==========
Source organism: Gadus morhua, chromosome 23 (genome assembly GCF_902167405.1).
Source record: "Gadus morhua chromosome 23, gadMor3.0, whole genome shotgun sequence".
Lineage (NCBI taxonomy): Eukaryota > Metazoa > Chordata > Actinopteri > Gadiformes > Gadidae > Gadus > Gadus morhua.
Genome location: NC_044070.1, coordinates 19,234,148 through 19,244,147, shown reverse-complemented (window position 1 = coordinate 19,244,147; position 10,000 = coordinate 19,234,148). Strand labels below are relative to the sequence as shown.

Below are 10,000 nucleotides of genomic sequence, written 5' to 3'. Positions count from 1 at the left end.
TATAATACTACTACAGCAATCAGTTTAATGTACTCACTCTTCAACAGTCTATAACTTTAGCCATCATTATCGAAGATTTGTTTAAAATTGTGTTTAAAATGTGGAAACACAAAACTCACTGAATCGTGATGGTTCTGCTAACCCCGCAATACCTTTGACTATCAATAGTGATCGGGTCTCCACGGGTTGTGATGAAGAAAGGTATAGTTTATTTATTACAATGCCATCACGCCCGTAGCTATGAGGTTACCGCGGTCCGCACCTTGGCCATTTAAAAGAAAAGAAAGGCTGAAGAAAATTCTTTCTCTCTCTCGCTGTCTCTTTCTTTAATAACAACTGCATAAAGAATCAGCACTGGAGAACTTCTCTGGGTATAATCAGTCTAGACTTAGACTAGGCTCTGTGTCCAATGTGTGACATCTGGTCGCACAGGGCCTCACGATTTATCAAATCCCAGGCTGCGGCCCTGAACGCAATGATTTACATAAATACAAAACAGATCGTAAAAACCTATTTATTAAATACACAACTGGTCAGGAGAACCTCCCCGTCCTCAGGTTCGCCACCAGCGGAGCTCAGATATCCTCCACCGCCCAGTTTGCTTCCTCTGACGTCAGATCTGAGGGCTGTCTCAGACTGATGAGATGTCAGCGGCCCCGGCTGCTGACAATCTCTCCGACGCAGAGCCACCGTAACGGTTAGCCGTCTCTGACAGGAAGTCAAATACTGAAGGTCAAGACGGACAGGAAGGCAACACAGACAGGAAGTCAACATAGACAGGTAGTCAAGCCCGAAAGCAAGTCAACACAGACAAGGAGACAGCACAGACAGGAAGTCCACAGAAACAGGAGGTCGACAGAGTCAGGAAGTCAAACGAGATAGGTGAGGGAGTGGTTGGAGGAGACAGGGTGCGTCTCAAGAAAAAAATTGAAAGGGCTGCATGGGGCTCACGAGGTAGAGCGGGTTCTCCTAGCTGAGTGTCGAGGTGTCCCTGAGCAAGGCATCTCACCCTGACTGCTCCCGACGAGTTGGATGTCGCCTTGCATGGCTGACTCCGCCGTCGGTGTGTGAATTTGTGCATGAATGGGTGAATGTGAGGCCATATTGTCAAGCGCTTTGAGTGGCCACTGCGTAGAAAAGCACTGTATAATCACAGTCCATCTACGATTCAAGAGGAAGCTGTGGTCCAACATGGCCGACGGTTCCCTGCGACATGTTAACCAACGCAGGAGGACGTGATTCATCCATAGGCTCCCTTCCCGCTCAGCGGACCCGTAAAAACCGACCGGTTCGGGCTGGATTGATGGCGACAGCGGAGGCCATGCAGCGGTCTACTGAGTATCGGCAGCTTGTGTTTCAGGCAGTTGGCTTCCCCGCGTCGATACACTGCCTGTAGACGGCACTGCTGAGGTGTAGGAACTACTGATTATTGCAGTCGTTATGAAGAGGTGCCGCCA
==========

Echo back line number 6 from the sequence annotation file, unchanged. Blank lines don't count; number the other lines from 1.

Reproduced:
TATAATACTACTACAGCAATCAGTTTAATGTACTCACTCTTCAACAGTCTATAACTTTAGCCATCATTATCGAAGATTTGTTTAAAATTGTGTTTAAAATGTGGAAACACAAAACTCACTGAATCGTGATGGTTCTGCTAACCCCGCAATACCTTTGACTATCAATAGTGATCGGGTCTCCACGGGTTGTGATGAAGAAAGGTATAGTTTATTTATTACAATGCCATCACGCCCGTAGCTATGAGGTTACCGCGGTCCGCACCTTGGCCATTTAAAAGAAAAGAAAGGCTGAAGAAAATTCTTTCTCTCTCTCGCTGTCTCTTTCTTTAATAACAACTGCATAAAGAATCAGCACTGGAGAACTTCTCTGGGTATAATCAGTCTAGACTTAGACTAGGCTCTGTGTCCAATGTGTGACATCTGGTCGCACAGGGCCTCACGATTTATCAAATCCCAGGCTGCGGCCCTGAACGCAATGATTTACATAAATACAAAACAGATCGTAAAAACCTATTTATTAAATACACAACTGGTCAGGAGAACCTCCCCGTCCTCAGGTTCGCCACCAGCGGAGCTCAGATATCCTCCACCGCCCAGTTTGCTTCCTCTGACGTCAGATCTGAGGGCTGTCTCAGACTGATGAGATGTCAGCGGCCCCGGCTGCTGACAATCTCTCCGACGCAGAGCCACCGTAACGGTTAGCCGTCTCTGACAGGAAGTCAAATACTGAAGGTCAAGACGGACAGGAAGGCAACACAGACAGGAAGTCAACATAGACAGGTAGTCAAGCCCGAAAGCAAGTCAACACAGACAAGGAGACAGCACAGACAGGAAGTCCACAGAAACAGGAGGTCGACAGAGTCAGGAAGTCAAACGAGATAGGTGAGGGAGTGGTTGGAGGAGACAGGGTGCGTCTCAAGAAAAAAATTGAAAGGGCTGCATGGGGCTCACGAGGTAGAGCGGGTTCTCCTAGCTGAGTGTCGAGGTGTCCCTGAGCAAGGCATCTCACCCTGACTGCTCCCGACGAGTTGGATGTCGCCTTGCATGGCTGACTCCGCCGTCGGTGTGTGAATTTGTGCATGAATGGGTGAATGTGAGGCCATATTGTCAAGCGCTTTGAGTGGCCACTGCGTAGAAAAGCACTGTATAATCACAGTCCATCTACGATTCAAGAGGAAGCTGTGGTCCAACATGGCCGACGGTTCCCTGCGACATGTTAACCAACGCAGGAGGACGTGATTCATCCATAGGCTCCCTTCCCGCTCAGCGGACCCGTAAAAACCGACCGGTTCGGGCTGGATTGATGGCGACAGCGGAGGCCATGCAGCGGTCTACTGAGTATCGGCAGCTTGTGTTTCAGGCAGTTGGCTTCCCCGCGTCGATACACTGCCTGTAGACGGCACTGCTGAGGTGTAGGAACTACTGATTATTGCAGTCGTTATGAAGAGGTGCCGCCA